6 More Vital Design Tips for Wearables

May 6, 2021 - 8 minutes read

health app developmentWearables are everywhere, and they’re moving past the usual smartwatch territory into new areas, like clothing, glasses, and rings. Although all wearables connect to your mobile device for a more detailed experience, we’ve come to expect a lot from the user interface (UI) and user experience (UX) of wearable screens. For health app developers that focus on fitness and wellness as part of their tracking, creating an attractive and useable interface will be key in keeping users engaged with and consistent in using their wearable.

In our last post, we discussed UI-based design tips to integrate into your wearables interface, and in this post of the series, we’ll cover some UX-focused design guidelines.

1. Check What’s Viable

Before overhauling any designs or interface components, try to gain an understanding of what’s possible and viable. Your chosen tech stack may not make it easy to develop new ideas, and the platform you use may come with limitations that restrict your full range of possibilities. Research what the software development kit makes possible, and know what the device can measure with its current hardware. If you make the mistake of skipping this crucial step, you’re going to be disappointed when you realize that the idea can’t be implemented until new hardware is released, a new tech stack is used, or is just not possible at the moment.

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2. Minimize Interruption

Keeping users engaged requires commanding their attention periodically and in a focused way. When the interface shows a long list of notifications, shows unimportant notifications to the user in real-time, and alerts the user to non-urgent items, the user can become overwhelmed. Over time, the user can stop engaging with the wearable completely and never put it back on. These users may never use their wearable again or swear off of purchasing any new type of wearable in the future.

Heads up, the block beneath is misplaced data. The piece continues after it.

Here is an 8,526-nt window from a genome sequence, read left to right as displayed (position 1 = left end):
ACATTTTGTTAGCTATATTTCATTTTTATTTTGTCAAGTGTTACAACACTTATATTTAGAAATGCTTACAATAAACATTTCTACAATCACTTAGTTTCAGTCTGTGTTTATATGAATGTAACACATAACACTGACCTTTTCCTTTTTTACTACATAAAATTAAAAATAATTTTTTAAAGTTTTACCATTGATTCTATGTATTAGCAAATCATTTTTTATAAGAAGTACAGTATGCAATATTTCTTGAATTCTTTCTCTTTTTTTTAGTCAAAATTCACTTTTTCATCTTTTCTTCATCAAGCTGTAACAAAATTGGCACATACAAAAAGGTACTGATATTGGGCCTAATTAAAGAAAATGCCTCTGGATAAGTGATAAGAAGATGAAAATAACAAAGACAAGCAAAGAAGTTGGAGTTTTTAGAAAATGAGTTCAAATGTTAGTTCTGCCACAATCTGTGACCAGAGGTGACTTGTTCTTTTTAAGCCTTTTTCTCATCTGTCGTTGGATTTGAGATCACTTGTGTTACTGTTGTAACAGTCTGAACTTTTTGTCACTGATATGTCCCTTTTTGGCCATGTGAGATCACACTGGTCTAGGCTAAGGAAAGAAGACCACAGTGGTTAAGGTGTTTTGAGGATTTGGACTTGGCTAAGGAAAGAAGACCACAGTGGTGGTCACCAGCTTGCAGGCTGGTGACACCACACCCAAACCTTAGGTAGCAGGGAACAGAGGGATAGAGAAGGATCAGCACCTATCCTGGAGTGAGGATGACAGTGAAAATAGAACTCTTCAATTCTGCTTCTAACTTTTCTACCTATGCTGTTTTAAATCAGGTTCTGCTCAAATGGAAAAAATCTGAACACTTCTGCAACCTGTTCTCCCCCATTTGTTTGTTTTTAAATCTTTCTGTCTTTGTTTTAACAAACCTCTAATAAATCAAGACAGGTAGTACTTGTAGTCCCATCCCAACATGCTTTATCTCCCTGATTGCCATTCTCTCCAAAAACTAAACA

To mitigate a drop in users, reduce how many notifications the user is subjected to every day. The information sent in the notification should be minimal, and the user should be prompted to edit what kinds of notifications they receive when they first set up the device. In case the user skips this part of the onboarding process, they should be able to edit their preferences later on from an easy-to-find location. Notifications should also be sent infrequently.

When the device does send a notification, it should contain valuable information for the user. It may be worth building a feature into your wearable that tracks what notifications are swiped away the most and what notifications and clicked into the most. From there, you can prompt the user to edit their notifications in the accompanying mobile app or desktop app. Like we mentioned in the last post, contextuality and relevance are crucial to the user experience, and notifications are already a big component of the user experience.

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Users should also be able to set how they want their notifications to alert them. Whether it’s silent or full of vibrations and screen glows, give the user the power to manage their preferences.